Help your tween focus by limiting distractions

Many parents wonder how to cope with an older child’s busy digital lifestyle. With TV, tablets and mobile phones, it seems like they’re always texting, chatting on Facebook, playing games or watching videos. But it’s important for parents to be able to set limits on those activities and create time for face-to-face conversations, healthy physical exercise, reading books and magazines, or getting some quiet time without all those distractions.

First of all, you need to realize that digital, mobile and social media is an important part of your child’s lifestyle. Forget about the telephone or even email — this is how the younger generation connects with each other. Taking away a child’s iPhone or tablet after a misdeed is not something to do lightly.

Instead, it’s better to monitor your child’s behavior for a week or two to determine if he or she is spending too much time watching those rectangular screens.  For example, many children watch far more television than the two hours a day that the American Academy of Pediatrics recommends for older children.

Other “tweens” and teens carry their phones everywhere and send out thousands of text messages a month. That’s a serious loss of face-to-face time, not to mention the financial burdens. Other children find it hard to concentrate on homework while chatting with friends of Facebook, playing games online or downloading songs, videos or the latest mobile application.

Once you have identified a problem, gather your facts and sit down with your child to discuss the situation. After all, it’s better to negotiate an agreement before the situation escalates into a blowup.

Tips on setting limits

As a parent, you have the right to set realistic limits for your children that address your concerns without causing daily conflicts. Here are some suggestions for setting limits:

  • Set a goal for the desired behavior. For example, “I want to see your homework grades increase this semester,” or “I want you to spend at least an hour a day reading without your TV, computer or phone.”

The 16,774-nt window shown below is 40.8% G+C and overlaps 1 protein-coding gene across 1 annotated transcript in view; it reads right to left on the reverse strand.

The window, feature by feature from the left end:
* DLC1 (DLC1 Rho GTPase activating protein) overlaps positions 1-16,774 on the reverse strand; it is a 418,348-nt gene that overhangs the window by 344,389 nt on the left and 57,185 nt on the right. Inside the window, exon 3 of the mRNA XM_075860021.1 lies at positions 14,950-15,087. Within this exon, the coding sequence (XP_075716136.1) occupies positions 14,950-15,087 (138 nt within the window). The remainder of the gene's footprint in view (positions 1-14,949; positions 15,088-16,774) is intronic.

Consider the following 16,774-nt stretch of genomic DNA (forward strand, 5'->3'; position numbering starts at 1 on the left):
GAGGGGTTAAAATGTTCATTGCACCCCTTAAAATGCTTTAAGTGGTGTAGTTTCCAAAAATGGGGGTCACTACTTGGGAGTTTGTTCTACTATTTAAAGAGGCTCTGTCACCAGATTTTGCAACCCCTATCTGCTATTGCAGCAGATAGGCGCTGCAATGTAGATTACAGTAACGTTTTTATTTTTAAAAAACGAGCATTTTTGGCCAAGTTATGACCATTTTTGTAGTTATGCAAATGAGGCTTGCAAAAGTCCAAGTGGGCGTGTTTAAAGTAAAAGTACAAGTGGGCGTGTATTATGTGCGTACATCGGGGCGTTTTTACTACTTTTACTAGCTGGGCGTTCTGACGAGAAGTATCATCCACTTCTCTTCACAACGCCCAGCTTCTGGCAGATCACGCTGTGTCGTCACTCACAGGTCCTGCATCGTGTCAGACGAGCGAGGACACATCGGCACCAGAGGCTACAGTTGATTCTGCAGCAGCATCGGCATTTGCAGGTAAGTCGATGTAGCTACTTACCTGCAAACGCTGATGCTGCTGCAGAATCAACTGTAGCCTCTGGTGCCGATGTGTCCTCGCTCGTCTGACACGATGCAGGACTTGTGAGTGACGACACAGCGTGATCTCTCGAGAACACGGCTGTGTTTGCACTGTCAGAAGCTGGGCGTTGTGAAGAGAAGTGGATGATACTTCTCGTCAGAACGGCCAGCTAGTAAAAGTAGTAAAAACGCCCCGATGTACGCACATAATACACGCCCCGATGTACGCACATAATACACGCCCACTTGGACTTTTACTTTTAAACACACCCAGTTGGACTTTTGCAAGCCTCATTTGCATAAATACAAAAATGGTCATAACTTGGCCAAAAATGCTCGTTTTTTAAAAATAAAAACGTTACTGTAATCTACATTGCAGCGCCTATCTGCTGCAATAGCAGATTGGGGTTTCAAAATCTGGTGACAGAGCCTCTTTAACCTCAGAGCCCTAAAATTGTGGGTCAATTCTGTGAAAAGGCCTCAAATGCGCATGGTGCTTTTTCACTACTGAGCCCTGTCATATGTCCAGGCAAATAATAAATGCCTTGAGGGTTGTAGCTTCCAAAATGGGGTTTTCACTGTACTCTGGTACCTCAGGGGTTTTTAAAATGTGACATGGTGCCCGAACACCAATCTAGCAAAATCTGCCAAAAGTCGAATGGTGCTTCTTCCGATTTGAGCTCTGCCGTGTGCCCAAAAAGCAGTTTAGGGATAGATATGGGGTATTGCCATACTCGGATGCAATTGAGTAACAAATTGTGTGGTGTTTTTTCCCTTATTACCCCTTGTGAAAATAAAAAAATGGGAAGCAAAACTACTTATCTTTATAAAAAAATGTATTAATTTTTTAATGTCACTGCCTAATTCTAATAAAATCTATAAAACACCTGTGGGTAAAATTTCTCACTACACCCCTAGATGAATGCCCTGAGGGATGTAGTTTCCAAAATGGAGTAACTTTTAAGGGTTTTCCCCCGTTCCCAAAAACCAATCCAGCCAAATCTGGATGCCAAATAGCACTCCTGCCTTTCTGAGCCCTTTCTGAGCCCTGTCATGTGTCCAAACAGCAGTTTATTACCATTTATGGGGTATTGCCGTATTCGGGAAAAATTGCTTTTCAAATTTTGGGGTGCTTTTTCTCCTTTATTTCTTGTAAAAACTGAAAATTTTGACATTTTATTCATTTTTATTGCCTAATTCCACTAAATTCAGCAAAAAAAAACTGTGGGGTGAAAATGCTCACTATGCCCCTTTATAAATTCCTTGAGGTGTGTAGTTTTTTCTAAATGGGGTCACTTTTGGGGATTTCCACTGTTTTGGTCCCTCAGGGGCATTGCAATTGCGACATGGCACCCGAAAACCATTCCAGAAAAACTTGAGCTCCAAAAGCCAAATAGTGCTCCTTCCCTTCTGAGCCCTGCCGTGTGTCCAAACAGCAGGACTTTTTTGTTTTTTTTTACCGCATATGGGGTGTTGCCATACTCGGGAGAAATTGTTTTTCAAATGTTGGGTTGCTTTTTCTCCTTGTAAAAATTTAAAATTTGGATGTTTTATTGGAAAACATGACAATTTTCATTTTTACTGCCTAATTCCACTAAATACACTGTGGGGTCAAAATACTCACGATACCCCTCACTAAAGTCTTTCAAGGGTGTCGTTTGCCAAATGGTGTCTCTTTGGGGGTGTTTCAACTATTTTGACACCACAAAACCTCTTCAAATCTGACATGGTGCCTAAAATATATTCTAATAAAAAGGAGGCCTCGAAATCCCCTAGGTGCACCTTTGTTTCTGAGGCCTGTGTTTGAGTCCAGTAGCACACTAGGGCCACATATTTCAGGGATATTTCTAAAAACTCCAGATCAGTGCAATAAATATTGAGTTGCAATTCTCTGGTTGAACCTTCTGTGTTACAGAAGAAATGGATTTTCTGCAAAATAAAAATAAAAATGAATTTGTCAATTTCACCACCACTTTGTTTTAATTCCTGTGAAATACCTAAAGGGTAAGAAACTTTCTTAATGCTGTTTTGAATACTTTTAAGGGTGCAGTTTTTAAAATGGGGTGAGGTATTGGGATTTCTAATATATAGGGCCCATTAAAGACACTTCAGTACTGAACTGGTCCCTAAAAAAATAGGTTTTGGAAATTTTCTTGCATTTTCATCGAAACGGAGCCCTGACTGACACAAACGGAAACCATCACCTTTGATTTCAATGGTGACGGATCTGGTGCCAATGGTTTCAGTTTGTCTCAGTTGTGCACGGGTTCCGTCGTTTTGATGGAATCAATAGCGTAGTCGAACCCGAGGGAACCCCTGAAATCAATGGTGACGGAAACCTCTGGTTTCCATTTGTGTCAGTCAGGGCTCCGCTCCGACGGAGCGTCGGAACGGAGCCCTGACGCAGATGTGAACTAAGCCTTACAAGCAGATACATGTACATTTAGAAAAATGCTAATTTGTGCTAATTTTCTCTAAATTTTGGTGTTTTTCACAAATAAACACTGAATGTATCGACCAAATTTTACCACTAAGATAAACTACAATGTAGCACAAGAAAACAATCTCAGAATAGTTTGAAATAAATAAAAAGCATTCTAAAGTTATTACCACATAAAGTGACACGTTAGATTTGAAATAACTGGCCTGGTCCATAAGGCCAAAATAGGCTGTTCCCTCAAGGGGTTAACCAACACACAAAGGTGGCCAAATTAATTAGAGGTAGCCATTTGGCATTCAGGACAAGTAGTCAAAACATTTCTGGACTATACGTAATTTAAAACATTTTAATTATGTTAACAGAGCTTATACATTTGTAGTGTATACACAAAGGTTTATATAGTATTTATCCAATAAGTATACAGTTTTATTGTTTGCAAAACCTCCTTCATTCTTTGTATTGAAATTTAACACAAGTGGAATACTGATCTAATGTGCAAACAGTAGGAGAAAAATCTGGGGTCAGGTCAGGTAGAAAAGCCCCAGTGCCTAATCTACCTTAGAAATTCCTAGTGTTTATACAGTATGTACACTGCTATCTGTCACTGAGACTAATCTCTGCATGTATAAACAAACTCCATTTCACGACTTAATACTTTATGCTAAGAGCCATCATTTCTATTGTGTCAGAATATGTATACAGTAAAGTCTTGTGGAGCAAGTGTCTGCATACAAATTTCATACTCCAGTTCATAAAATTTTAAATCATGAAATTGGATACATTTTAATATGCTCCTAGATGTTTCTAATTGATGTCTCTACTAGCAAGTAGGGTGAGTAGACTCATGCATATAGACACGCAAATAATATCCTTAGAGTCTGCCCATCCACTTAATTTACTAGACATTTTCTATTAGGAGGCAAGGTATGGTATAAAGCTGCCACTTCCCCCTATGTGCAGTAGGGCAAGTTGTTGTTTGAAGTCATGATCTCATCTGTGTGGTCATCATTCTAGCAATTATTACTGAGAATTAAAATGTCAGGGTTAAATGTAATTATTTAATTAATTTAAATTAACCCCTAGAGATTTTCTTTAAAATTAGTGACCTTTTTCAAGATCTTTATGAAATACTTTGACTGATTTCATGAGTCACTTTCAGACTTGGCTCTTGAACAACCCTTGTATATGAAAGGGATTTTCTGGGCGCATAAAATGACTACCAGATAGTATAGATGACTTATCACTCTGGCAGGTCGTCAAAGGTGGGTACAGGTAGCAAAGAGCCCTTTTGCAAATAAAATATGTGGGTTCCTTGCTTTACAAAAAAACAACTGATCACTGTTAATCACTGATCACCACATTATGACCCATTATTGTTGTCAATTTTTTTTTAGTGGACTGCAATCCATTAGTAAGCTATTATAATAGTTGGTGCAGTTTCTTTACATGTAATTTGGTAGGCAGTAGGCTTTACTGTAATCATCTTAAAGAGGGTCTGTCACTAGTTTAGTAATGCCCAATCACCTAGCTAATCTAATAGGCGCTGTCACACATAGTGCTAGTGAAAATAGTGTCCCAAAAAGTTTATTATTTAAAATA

• Be clear about the limit. Ask your child to repeat it so you know she understands it.
  • Be sure you can measure and monitor the limits. It’s easy to enforce a rule of “no more than 25 texts a day” when you can see the usage in your monthly bill.               
  • Set realistic consequences for breaking the limits. If your child watches more than the allotted two hours of daily TV in her room, you might unplug her cable box or disconnect her satellite hookup for a week.
  • Be firm. After setting a limit, don’t back down.
  • Stay calm. Don’t get drawn into a fight about whether a rule is fair.
  • Be consistent. Don’t set a limit one day and ignore it the next day.
  • Be positive. Talk about the benefits of physical exercise, family conversation, doing more reading and the importance of a balanced lifestyle.
  • Reward good behavior. You might give your child a special treat or do some of his household chores if he respects the limit.
  • Finally, it’s important for you to watch your own actions. If your rule is “no texting at the dinner table,” turn off your own smartphone, or leave it in another room. By setting a good example of a balanced lifestyle, you’ll help your child learn there’s more to life than Twitter!

Sara Rivero-Conil, Psy.D. is a psychologist with Miami Children’s Hospital.

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